I love these verses:

“Whatever you do in word and deed, do all in the name of the Lord Jesus, giving thanks through Him to God the Father.” Colossians 3:17

“Whether, then, you eat or drink or whatever you do, do all to the glory of God.”  1 Corinthians 10:31

Whatever you do . . .

If you think that what you do is small or inconsequential, know that God thinks differently. How can it be inconsequential, if it’s done in the name of the Lord Jesus? God values the hidden work of the heart and home. He delights in that which brings Him glory, even if we’re the only ones who know we’re doing it. In fact, in this social media age, we should check our hearts before posting about good works. The public accolades might be the reward, rather than an eternal reward from “your Father who sees what is done in secret” (Matthew 6:6).

I’m so glad He sees. And I’m thankful He gives us the grace to press on, living unto Him and Him alone . . . for His glory . . . whether or not anyone else sees.

Have you felt that “whatever you do” is small or inconsequential? Are you tempted to compare your “whatever” to others? Does it encourage you that God sees?


Blog, Featured

A Psalm 51 Prayer

November 2, 2014

Psalm 51 Prayer

Sunday morning before church I was reading a few Psalms. I came upon Psalm 51 and noticed it was bare—that is, no colored pencil marks. I got a new Bible some months ago, and part of me wishes I could somehow transfer all the markings I made in my other Bibles. But I also love reading it “fresh” and marking words/phrases that may not have struck me before.

So I got out my pencils and marked what stood out. “Sin” seemed to be everywhere in the first few verses, along with “iniquity” and “transgressions.” Then I saw “cleanse,” “clean” (2x) and “whiter than snow” . . . and marked those.

But what struck me next were the imperatives.

Be gracious to me . . .

Wash me . . .

Cleanse me . . .

Purify me . . .

I made a list and was moved by the beauty of the prayer—and the ever-present need for the prayer. King David wrote this psalm in godly sorrow over his affair with Bathsheba. But these words extend beyond those circumstances. Always, I desire the Lord to be gracious to me, to sustain me, to deliver me (from worry, doubt, fear, or whatever might take hold), to renew and restore, and so on.

So, it was going to simply be a handy list in the margin of my Bible. Until I was moved to transfer it to a picture graphic . . . and then moved to share it on the blog. I love praying Scripture. And it doesn’t have to be complicated. There’s so much in just two words like, “Sustain me . . .” And oh, His sustaining power!

What words from the Psalm 51 prayer stand out to you?

Blog, Featured

If You Knew You Didn’t Have Long . . .

October 28, 2014

The Sea of Galilee

I finished writing Hidden Blessings a year ago. Yet, maybe more than any other book I’ve written, themes from this one have stayed with me. This may be the biggest—that time is short.

“What is your life? For you are a mist that appears for a little time and then vanishes.” –James 4:14

In various ways, this truth has motivated me these past months. It has burdened me. And this past week, it grabbed me even tighter.

I received a text message about a friend named Carissa. I met Carissa and her husband on our trip to Israel in February. In fact, we were on the same plane out of Newark, though we didn’t meet until we landed in Tel Aviv. We hit it off right there in the airport, found out we were both married twenty years, both homeschoolers. Over the course of the trip, Carissa’s smile was ever present, her laughter infectious. And I loved that she took my finicky-eating son under her wing. When lunch one day consisted of pizza, and she learned he hadn’t eaten because he doesn’t like cheese, she dug into her bag, produced a chocolate Kind bar, and made him eat it. With a smile, of course.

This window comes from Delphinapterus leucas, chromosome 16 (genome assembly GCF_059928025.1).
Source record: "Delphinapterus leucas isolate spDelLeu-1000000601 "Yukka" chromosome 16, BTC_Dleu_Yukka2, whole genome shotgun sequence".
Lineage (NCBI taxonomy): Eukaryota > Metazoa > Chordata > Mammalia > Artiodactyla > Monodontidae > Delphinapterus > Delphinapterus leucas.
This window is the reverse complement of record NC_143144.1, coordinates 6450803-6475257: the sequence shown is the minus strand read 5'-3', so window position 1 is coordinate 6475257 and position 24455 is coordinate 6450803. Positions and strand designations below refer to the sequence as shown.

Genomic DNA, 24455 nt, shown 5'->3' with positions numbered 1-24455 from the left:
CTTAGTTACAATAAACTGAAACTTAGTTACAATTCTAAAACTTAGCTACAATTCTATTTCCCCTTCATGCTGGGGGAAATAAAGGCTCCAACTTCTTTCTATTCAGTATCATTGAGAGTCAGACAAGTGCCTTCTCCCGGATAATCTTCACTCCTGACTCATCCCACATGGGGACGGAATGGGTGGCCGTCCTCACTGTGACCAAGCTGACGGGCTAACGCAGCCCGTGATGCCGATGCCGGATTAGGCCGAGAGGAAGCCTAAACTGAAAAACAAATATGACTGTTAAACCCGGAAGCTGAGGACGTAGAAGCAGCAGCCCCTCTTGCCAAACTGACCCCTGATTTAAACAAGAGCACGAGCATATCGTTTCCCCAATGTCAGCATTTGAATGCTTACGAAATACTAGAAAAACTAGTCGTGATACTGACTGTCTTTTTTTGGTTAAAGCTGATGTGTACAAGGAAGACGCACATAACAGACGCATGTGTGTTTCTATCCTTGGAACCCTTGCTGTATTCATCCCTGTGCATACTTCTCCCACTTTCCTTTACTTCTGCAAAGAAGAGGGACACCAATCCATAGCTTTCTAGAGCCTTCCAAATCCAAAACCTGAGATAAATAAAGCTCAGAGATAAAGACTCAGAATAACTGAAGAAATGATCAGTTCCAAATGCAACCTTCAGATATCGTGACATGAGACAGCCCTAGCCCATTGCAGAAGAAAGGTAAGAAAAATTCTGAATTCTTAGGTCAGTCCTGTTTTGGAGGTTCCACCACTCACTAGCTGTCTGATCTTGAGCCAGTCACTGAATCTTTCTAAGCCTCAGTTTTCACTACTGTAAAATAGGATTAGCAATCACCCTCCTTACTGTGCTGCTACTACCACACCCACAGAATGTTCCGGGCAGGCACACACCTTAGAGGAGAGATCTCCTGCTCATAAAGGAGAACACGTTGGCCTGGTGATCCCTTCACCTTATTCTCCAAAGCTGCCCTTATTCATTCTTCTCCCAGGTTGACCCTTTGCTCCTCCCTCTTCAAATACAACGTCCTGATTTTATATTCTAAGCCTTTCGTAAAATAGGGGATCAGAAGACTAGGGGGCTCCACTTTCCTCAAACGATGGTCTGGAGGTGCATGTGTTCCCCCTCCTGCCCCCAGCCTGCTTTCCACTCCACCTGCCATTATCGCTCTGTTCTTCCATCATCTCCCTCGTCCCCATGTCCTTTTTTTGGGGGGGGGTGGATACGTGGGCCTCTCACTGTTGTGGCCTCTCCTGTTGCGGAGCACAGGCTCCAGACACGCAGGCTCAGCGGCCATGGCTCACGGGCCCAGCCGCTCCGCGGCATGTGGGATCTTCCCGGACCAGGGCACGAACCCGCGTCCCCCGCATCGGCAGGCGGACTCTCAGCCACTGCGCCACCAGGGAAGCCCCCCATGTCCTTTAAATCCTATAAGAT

We saw Carissa three weeks ago in Houston, when a few of us from the Israel trip attended a wedding. Afterward, our “Israel family” gathered at a Cracker Barrel, ate, and lingered in rocking chairs on the porch. Carissa was her usual bubbly self, full of smiles and laughter.

Then I got this text last week. It said Carissa had been diagnosed with cancer in her lungs, rib, and hip bones, and that it was inoperable—Stage IV. I stared at my phone. Surely it didn’t say what it said. I contacted Carissa directly, and tears welled when she confirmed. In her early forties with seven children (college-age down to preschool), she’d only gone to the doctor for chest pains. She was given a devastating diagnosis. (By the way, she has never smoked.)

Carissa and her husband love the Lord, and their faith is strong. Her husband posted this on Facebook when they got the news:  “Our hope has always been in the Lord and remains securely there. He has always been faithful and will continue to be – it is His very nature – as is His mercy. His Name is worthy to be praised as the sun rises this morning.”

Carissa’s family and friends (including her Israel family) are praying, believing, asking God for mercy, healing, strength, grace, peace, and beyond.  We know that no one has the final say but God, who numbers our days.

And in the midst of this, I am burdened all the more with that same thought . . .

Time is short. For us all.

If God Himself told me I only had a few months to live, what would I do with that time? How many conversations would I have with people about the Lord? How many would I tell that God so loved the world, He sent His only Son, so that we would not perish but have everlasting life? Would I fear rejection or persecution over sharing the truth of God’s Word, if I knew I didn’t have long? Would I people-please? Tarry in sin? Would I be more diligent about obeying the promptings of the Spirit?

How much small stuff would I sweat?  How much would I worry?  Would I be slow to forgive an offense?  How many more “little” moments would I pause to enjoy?  Or sunsets.  Or gentle breezes.  What kindnesses might I show a stranger?

Would I spend more time with the Lord, if I knew I would soon be in His very presence? Would His Word mean more? Would I feel an urgent sense of purpose?

However my focus would change if I knew my time on earth was short . . . that’s the focus I pray to have now. Because my time is short. Soon I will be in the presence of my Savior and Lord, in a glorious place that does not compare with this world. And I want to live accordingly, making the most of the days I’m given here.

How about you? How would your focus change if you knew you didn’t have long on this earth? Does James 4:14 motivate you to make any of those changes now?

Carissa WeddingP.S.  Here is a picture of Carissa and her sixteen-year-old daughter from earlier this month at the wedding, before her diagnosis. I asked Carissa if I could post her story. She said, “Absolutely! Give God all the glory!” Would you please say a prayer for my dear friend and her family?